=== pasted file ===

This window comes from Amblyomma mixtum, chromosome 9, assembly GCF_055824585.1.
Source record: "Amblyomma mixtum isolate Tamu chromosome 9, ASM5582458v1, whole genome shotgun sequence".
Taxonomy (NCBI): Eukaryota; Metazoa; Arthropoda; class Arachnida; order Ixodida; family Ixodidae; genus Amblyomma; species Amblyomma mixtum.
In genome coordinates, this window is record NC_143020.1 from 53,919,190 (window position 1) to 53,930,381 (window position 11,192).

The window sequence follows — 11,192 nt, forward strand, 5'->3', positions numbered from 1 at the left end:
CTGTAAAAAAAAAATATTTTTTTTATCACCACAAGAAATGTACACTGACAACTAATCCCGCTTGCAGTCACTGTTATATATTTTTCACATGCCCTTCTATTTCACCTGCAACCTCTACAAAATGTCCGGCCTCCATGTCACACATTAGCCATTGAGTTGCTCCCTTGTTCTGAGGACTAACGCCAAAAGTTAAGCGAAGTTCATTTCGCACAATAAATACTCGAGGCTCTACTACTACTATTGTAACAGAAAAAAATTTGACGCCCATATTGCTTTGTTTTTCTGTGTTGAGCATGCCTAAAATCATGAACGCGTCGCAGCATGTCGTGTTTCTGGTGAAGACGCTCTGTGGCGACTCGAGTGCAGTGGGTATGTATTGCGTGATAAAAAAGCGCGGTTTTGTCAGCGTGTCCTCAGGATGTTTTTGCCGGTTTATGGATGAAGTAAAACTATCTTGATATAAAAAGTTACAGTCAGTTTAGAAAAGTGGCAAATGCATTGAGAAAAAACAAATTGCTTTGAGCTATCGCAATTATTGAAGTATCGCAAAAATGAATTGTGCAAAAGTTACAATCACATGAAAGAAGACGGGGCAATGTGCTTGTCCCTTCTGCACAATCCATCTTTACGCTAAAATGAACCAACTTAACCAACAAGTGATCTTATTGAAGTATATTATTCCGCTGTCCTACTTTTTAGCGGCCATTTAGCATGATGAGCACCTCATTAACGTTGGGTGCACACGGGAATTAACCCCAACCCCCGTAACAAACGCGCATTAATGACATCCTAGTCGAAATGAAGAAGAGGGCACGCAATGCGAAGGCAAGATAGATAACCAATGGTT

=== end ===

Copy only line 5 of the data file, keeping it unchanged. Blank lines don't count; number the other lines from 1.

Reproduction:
The window sequence follows — 11,192 nt, forward strand, 5'->3', positions numbered from 1 at the left end: